Abdoul-Razak Idrissa: Journalist. Half Rambo, half Kirikou
In Niger, Abdoul-Razak Idrissa, 37, is a radio journalist and journalism instructor. A seasoned professional, he is valued for having the keen perception of Kirikou and the uninhibited character of Rambo, even when interviewing well-known figures.
Profiled by Emmanuel de Solère Stintzy.
As a child, Abdoul-Razak Idrissa loved both Kirikou and Rambo.
The first, small in stature, because he is very clever and manages to overcome almost any obstacle. The second, a real strongman, for his bravery and courage. But back then, Abdoul-Razak was, above all, an ardent radio fan:
“In Niger at the time, there was just one public media outlet, but I never wanted to miss even one news bulletin. I knew the names of all the news readers. I even started copying them. For us out in the rural regions (editor’s note: in Dosso, 140 km east of Niamey), this was also an opportunity to find out what was happening in the capital”.
As soon as he had finished his baccalaureate, Abdoul-Razak Idrissa naturally moved to Niamey to study journalism at IFTIC (the Information and Communication Technology Training Institute) for three years. Despite usually playing the part of MC or DJ at parties with friends, radio was a challenge for him: I was quite shy, but I wanted to follow through with my decision; I didn’t want to let myself down. And then, I got good feedback from my first internships.
No report is worth a life!
Ali Idrissa, Director-General of Radio-TV Labari, who has known Abdoul-Razak since the start, recalls: “He went out a lot. He wrote elaborate papers, was calm when presenting the news, and stood up to well-known figures when interviewing them.”
The courage of Rambo, but with the curiosity of Kirikou... “Abdoul-Razak has become an excellent journalist, but he has kept his ear to the ground. Polite and kind, he still calls his more experienced colleagues for advice”, says Djibril Seydou, an “elder” in Niger, with 20 years’ experience in journalism and communication.
At 37, with 15 years in the media behind him, Abdoul-Razak Idrissa is still up for hard-hitting interviews or to provide advice for the young workers at Radio-TV Labari. However, he now dedicates most of his time to his activities as Niger correspondent for VOA Afrique (Voice of America) and as a journalism instructor.
“With CFI, I took two ‘train the trainer’ courses in Burkina Faso before becoming an instructor in 2019 as part of the Sahel Dialogue project. Thanks to these experiences, I feel I can be of more help to my colleagues”, he enthuses.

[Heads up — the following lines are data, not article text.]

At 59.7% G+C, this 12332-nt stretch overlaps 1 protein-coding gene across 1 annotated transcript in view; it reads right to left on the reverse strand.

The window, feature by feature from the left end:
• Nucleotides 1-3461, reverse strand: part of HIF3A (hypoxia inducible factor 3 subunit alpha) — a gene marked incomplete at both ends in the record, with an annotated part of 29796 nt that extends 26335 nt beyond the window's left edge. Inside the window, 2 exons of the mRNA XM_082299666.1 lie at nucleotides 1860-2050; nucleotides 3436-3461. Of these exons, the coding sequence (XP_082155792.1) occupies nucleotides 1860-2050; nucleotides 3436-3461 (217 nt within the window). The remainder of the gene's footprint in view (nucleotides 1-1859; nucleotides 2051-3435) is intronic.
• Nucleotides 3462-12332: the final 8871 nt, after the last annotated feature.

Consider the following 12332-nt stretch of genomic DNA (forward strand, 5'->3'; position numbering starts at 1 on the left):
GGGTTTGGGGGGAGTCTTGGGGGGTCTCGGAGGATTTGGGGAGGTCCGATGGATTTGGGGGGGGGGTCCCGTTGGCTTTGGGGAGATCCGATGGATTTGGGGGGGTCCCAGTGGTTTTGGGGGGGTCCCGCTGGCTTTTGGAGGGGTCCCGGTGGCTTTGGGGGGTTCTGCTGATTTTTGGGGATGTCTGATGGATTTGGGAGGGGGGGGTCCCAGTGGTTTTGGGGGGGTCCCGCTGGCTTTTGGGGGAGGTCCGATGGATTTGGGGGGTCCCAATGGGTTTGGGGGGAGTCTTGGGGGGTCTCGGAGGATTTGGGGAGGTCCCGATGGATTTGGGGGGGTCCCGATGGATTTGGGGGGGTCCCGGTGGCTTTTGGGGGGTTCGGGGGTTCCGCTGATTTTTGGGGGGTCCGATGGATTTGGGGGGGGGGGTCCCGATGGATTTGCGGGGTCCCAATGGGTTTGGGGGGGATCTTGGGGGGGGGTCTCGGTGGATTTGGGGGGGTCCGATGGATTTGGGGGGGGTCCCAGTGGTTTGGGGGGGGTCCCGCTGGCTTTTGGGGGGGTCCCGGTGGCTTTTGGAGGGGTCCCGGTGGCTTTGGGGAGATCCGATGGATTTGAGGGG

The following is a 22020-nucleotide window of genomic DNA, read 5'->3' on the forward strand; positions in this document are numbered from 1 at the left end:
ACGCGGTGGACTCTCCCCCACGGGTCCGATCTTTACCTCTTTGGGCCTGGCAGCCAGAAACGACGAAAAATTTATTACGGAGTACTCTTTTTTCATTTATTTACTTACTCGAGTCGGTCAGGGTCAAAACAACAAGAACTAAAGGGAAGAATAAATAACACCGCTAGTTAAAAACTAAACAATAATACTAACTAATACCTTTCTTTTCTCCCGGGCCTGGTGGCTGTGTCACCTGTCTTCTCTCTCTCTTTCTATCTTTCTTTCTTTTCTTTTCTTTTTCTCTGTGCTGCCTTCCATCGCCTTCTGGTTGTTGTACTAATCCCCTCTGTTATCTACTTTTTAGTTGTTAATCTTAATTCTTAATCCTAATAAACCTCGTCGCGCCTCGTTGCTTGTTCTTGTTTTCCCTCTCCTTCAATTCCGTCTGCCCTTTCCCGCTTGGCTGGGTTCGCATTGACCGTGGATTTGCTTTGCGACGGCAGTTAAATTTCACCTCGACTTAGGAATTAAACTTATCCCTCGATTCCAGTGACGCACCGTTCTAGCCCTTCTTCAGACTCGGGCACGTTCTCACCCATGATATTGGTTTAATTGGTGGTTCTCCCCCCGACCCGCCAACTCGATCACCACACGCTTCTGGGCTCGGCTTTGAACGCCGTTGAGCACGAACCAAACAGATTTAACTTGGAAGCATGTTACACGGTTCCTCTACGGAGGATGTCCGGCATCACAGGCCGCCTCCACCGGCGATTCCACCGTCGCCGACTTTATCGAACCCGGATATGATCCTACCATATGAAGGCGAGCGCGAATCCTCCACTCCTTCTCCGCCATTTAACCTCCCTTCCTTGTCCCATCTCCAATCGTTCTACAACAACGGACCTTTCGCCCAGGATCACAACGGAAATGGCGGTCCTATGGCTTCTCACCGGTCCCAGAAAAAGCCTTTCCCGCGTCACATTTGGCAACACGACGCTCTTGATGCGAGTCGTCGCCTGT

Because, in a country almost entirely on France’s travel red list, Abdoul-Razak personifies journalistic rigour: “Nobody forced us to choose this career! We have to inform the public, irrespective of our own financial insecurity. I would also tell young people to work out which subjects are sensitive and the precautions you need to take... No report is worth a life! You have to be alive to provide the information!”
Even a Rambo fan can urge caution...
In 10 years...
What will Abdoul-Razak’s day-to-day routine be like in 10 years’ time?
“Without a doubt, it will involve more teaching than journalism”, he believes: “I feel right at home with my instructor’s hat on!” Djibril Seydou, with his many years’ experience in journalism and communication, is of the same mind: Abdoul-Razak is growing as a journalist instructor.
He has been sharing his knowledge since the end of 2019, especially in his role as Chair of the Journalists’ Association for Safety and Migration: “The association has about ten specialist journalists involved as active members. We have already disseminated an ethics charter for media coverage of migration among our colleagues. In the future, we want to conduct joint surveys. When it comes to these cross-border issues, we will be more effective if we work as a network in Niger, West Africa and even beyond!”
Abdoul-Razak Idrissa is ambitious. And does he one day want to pursue a political career like other journalists before him? “Never! I want to do things differently to improve the situation in my country.”